As some of the leading Democratic presidential candidates continue to clash over Social Security, President Trump said Wednesday that he would consider making adjustments to social safety net programs such as Medicare if he were to win a second term.
In an interview at the World Economic Forum in Davos, Switzerland, CNBC’s Joe Kernen asked Trump if entitlements would “ever be on your plate?”
“At some point they will be,” Trump said. “And at the right time, we will take a look at that.”
Alan Rappeport and Maggie Haberman of The New York Times noted that while Trump pledged during the 2016 campaign to protect entitlements, his most recent budget proposed substantial cuts in Medicare, Medicaid and Social Security:
“The president has already proposed cuts for some safety-net programs. His last budget proposal called for a total of $1.9 trillion in cost savings from mandatory safety-net programs, like Medicaid and Medicare. It also called for spending $26 billion less on Social Security programs, the federal retirement program, including a $10 billion cut to the Social Security Disability Insurance program, which provides benefits to disabled workers.”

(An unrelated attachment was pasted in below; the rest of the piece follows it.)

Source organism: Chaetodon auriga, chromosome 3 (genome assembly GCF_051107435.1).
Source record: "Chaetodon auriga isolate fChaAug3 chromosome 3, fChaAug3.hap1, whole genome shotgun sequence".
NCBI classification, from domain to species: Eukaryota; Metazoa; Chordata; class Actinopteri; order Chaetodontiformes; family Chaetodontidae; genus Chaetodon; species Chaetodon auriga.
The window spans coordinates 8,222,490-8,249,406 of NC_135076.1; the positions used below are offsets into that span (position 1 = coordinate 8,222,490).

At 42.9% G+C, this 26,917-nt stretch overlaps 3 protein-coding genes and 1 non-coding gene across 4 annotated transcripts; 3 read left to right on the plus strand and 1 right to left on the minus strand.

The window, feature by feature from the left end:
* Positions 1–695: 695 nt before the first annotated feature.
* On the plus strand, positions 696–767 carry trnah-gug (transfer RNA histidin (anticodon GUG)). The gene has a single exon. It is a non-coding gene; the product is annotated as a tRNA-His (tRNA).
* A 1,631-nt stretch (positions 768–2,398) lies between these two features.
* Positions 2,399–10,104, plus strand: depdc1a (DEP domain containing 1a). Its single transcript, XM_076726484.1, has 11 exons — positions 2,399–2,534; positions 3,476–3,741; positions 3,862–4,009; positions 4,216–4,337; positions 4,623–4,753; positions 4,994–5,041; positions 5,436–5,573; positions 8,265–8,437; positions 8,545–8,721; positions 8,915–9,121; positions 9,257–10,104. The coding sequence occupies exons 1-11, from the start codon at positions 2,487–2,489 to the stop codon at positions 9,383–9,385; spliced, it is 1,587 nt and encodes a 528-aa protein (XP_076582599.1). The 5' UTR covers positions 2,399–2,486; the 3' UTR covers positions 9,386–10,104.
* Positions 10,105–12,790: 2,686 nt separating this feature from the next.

Most of Trump’s rambling response to Kernen, though, was focused on what he called “the hottest economy in the world,” and the president provided no details on future budget plans. James Freeman of The Wall Street Journal pointed out that Trump did not actually mention cutting entitlement spending (much to Freeman’s disappointment), and that all he really said was that he would consider it in his second term.
Trump did say, however, that he wants to cut taxes again. Asked if he needs to raise taxes or lower spending to address the growing deficit, Trump said, “We’re actually probably going to lower taxes, if you want to know the truth.”